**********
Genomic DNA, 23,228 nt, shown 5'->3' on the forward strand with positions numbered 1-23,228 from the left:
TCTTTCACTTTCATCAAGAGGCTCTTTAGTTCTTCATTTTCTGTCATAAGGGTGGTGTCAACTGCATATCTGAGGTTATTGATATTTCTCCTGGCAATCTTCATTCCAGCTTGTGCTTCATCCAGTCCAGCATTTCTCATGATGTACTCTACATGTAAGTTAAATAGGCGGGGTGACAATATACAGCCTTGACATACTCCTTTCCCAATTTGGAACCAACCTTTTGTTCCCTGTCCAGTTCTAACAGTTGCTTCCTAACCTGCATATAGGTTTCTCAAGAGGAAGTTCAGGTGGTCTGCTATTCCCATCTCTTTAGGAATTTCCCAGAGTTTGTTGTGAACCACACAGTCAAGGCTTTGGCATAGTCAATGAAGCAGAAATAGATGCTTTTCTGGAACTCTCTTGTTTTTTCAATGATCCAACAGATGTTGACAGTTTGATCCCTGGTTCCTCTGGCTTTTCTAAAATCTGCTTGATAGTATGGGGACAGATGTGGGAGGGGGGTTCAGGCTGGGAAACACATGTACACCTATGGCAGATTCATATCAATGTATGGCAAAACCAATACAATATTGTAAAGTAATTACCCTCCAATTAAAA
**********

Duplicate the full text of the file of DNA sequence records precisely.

Genomic DNA, 23,228 nt, shown 5'->3' on the forward strand with positions numbered 1-23,228 from the left:
TCTTTCACTTTCATCAAGAGGCTCTTTAGTTCTTCATTTTCTGTCATAAGGGTGGTGTCAACTGCATATCTGAGGTTATTGATATTTCTCCTGGCAATCTTCATTCCAGCTTGTGCTTCATCCAGTCCAGCATTTCTCATGATGTACTCTACATGTAAGTTAAATAGGCGGGGTGACAATATACAGCCTTGACATACTCCTTTCCCAATTTGGAACCAACCTTTTGTTCCCTGTCCAGTTCTAACAGTTGCTTCCTAACCTGCATATAGGTTTCTCAAGAGGAAGTTCAGGTGGTCTGCTATTCCCATCTCTTTAGGAATTTCCCAGAGTTTGTTGTGAACCACACAGTCAAGGCTTTGGCATAGTCAATGAAGCAGAAATAGATGCTTTTCTGGAACTCTCTTGTTTTTTCAATGATCCAACAGATGTTGACAGTTTGATCCCTGGTTCCTCTGGCTTTTCTAAAATCTGCTTGATAGTATGGGGACAGATGTGGGAGGGGGGTTCAGGCTGGGAAACACATGTACACCTATGGCAGATTCATATCAATGTATGGCAAAACCAATACAATATTGTAAAGTAATTACCCTCCAATTAAAA